If Nuttall’s message that the Labour Party has lost touch with its small-town and post-industrial heartlands is going to pay dividends at the ballot box, there can hardly be a better set of circumstances than this: the sitting MP has quit to take up a well-paid job in London, and although  the overwhelming majority of Labour MPs voted to block Brexit, the well-advertised divisions in that party over the vote should help Ukip.

But Labour started with a solid lead – it is always more useful to talk about percentages, not raw vote totals – of 16 points in 2015, with the two parties of the right effectively tied in second and third place. Just 33 votes separated Ukip in second from the third-placed Conservatives.

There was a possible – but narrow – path to victory for Ukip that involved swallowing up the Conservative vote, while Labour shed votes in three directions: to the Liberal Democrats, to Ukip, and to abstention.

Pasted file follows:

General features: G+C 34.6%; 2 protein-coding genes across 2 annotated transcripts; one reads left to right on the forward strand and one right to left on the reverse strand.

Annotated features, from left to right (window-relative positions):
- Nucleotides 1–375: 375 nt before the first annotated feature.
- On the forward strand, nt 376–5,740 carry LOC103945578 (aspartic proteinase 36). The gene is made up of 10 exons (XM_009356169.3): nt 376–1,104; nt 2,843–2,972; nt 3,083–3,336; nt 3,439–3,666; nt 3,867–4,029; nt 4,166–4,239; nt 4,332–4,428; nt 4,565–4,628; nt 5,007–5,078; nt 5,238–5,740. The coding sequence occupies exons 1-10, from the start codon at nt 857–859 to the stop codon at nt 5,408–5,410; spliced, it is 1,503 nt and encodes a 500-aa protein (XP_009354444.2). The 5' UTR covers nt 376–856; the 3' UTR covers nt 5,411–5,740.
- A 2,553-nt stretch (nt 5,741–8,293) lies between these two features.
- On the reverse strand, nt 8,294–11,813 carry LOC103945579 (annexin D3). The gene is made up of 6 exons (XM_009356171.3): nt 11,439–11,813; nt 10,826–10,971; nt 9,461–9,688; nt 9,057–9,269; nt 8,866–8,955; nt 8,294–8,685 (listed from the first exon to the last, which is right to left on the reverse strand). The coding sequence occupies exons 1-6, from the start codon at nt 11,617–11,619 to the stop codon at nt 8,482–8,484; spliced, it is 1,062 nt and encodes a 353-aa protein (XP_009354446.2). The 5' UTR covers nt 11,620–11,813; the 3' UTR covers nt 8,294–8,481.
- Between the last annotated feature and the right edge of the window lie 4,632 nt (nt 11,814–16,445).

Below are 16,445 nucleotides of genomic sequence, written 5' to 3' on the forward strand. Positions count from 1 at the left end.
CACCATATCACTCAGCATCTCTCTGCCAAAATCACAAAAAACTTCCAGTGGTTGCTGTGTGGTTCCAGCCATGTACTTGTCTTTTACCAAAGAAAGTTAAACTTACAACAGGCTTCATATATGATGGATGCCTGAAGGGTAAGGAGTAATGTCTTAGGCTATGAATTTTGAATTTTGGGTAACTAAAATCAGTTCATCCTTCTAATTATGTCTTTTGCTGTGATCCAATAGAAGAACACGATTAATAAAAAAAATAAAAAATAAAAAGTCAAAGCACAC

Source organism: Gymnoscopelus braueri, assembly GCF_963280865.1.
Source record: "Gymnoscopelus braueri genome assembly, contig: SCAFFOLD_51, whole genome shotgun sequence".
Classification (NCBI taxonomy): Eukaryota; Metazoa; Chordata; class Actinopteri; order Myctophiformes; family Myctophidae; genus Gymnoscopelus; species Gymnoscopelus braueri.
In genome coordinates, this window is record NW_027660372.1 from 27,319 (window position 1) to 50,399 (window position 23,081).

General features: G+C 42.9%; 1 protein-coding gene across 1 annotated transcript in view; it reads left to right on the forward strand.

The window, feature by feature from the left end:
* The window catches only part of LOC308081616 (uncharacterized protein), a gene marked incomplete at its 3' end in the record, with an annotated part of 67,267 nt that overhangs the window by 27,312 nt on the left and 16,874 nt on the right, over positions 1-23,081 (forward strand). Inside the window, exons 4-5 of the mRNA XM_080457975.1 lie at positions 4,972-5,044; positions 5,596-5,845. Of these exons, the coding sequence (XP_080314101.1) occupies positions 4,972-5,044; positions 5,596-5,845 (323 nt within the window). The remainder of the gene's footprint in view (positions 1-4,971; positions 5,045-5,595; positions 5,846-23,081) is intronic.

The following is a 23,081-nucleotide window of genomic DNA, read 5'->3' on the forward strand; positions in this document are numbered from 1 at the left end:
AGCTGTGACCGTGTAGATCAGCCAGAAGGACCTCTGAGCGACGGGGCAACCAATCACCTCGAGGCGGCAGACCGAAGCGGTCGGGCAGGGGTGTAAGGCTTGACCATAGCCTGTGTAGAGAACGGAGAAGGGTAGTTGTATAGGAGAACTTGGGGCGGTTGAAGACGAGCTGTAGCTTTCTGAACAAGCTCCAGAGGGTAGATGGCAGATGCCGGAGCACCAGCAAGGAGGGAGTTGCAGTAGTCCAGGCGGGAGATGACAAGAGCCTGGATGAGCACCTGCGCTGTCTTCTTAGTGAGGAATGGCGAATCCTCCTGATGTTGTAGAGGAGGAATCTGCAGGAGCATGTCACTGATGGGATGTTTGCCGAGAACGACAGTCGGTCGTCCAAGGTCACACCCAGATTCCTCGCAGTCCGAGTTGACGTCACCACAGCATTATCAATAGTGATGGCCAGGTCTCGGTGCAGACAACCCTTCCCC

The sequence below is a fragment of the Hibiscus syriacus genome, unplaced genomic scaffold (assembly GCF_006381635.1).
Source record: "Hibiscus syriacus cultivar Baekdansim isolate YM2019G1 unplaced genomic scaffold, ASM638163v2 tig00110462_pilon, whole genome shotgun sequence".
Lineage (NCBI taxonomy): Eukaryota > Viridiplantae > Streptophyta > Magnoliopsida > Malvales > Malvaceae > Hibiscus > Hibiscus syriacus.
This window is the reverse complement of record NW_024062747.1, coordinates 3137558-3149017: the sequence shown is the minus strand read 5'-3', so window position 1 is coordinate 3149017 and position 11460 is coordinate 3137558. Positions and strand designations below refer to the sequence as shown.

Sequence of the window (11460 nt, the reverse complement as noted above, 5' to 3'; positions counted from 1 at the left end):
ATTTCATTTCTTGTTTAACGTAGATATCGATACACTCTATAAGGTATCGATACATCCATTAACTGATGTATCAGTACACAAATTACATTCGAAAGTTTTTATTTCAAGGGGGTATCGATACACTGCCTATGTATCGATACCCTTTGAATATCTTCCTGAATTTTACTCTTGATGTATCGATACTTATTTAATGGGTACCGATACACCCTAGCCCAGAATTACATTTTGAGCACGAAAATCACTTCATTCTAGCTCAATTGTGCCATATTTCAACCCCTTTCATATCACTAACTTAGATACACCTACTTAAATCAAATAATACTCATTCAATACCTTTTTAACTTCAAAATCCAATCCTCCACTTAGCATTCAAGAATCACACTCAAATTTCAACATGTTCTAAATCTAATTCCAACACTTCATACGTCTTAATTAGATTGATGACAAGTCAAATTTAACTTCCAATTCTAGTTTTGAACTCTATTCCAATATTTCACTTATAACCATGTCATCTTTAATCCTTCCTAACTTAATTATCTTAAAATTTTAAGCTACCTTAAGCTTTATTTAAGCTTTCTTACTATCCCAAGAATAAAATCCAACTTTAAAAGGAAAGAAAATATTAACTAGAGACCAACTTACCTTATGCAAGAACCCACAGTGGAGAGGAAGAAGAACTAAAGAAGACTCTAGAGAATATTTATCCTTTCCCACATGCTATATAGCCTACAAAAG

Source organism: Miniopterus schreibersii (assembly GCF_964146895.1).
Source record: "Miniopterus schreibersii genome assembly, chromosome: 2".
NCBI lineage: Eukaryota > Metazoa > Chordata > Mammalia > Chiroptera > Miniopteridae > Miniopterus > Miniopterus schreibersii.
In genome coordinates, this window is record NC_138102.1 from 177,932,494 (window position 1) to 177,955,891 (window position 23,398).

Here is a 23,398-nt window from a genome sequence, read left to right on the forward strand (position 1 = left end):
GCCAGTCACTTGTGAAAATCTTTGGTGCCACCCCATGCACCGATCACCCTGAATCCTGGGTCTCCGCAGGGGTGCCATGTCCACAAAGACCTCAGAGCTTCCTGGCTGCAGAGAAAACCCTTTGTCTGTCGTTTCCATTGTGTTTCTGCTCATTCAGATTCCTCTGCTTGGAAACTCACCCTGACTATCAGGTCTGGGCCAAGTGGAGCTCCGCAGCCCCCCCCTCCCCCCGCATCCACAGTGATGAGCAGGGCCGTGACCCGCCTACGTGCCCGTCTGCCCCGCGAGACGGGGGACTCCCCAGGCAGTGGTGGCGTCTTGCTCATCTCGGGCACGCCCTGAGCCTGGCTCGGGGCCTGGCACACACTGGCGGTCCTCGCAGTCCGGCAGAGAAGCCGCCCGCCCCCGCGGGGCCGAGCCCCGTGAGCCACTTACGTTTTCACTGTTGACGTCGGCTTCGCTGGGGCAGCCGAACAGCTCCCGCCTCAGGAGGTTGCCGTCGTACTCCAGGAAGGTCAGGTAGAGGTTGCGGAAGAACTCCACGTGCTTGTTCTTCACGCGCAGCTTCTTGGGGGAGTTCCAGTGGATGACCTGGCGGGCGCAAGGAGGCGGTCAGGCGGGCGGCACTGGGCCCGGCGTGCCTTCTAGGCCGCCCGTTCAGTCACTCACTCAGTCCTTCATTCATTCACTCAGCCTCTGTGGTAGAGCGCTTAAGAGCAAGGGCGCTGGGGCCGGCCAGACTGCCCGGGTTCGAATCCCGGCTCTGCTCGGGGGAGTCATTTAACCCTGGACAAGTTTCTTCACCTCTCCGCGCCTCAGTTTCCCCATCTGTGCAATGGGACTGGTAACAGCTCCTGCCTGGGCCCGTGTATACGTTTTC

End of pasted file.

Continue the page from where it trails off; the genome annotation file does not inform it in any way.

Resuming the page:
But as I wrote at the start of the contest, Ukip were, in my view, overwritten in their chances of winning the seat. We talk a lot about Labour’s problem appealing to “aspirational” voters in Westminster, but less covered, and equally important, is Ukip’s aspiration problem.

For some people, a vote for Ukip is effectively a declaration that you live in a dump. You can have an interesting debate about whether it was particularly sympathetic of Ken Clarke to brand that party’s voters as “elderly male people who have had disappointing lives”, but that view is not just confined to pro-European Conservatives. A great number of people, in Stoke and elsewhere, who are sympathetic to Ukip’s positions on immigration, international development and the European Union also think that voting Ukip is for losers.

That always made making inroads into the Conservative vote harder than it looks. At the risk of looking very, very foolish in six days time, I found it difficult to imagine why Tory voters in Hanley would take the risk of voting Ukip. As I wrote when Nuttall announced his candidacy, the Conservatives were, in my view, a bigger threat to Labour than Ukip.